Page:The Works of Lord Byron (ed. Coleridge, Prothero) - Volume 2.djvu/357

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TO

JOHN HOBHOUSE, ESQ., A.M., F.R.S.,

&c., &c., &c.




Venice, January 2, 1818.

My dear Hobhouse,

After an interval of eight years between the composition of the first and last cantos of Childe Harold, the conclusion of the poem is about to be submitted to the public. In parting with so old a friend,[1] it is not extraordinary that I should recur to one still older and better,—to one who has beheld the birth and death of the other, and to whom I am far more indebted for the social advantages of an enlightened friendship, than—though not ungrateful—I can, or could be, to Childe Harold, for any public favour reflected through the poem on the poet,—to one, whom I have known long, and accompanied far, whom I have found wakeful over my sickness and kind in my sorrow, glad in my prosperity and firm in my adversity, true in counsel and trusty in peril,—to a friend often tried and never found wanting;—to yourself.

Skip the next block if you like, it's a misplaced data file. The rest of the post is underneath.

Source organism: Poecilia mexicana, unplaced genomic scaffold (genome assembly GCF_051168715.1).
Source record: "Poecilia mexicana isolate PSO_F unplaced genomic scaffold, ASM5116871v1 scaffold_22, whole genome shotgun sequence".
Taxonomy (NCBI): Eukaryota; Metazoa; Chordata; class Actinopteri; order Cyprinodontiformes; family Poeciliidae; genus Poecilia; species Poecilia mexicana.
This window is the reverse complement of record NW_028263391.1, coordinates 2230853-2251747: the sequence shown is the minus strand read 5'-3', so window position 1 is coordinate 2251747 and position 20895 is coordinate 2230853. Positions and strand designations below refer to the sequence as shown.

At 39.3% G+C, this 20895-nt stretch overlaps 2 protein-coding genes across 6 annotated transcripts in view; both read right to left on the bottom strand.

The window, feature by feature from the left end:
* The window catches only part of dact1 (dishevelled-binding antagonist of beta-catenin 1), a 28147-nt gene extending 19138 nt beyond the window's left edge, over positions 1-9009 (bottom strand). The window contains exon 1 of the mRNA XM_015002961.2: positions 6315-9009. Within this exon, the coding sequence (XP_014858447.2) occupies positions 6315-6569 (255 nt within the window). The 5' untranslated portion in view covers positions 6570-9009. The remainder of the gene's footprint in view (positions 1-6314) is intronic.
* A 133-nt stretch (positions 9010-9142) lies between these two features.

In so doing, I recur from fiction to truth; and in dedicating to you in its complete, or at least concluded state, a poetical work which is the longest, the most thoughtful and comprehensive of my compositions, I wish to do honour to myself by the record of many years' intimacy with a man of learning, of talent, of steadiness, and of honour. It is not

  1. [Compare Canto IV. stanza clxiv.—

    "But where is he, the Pilgrim of my Song....
    He is no more—these breathings are his last."]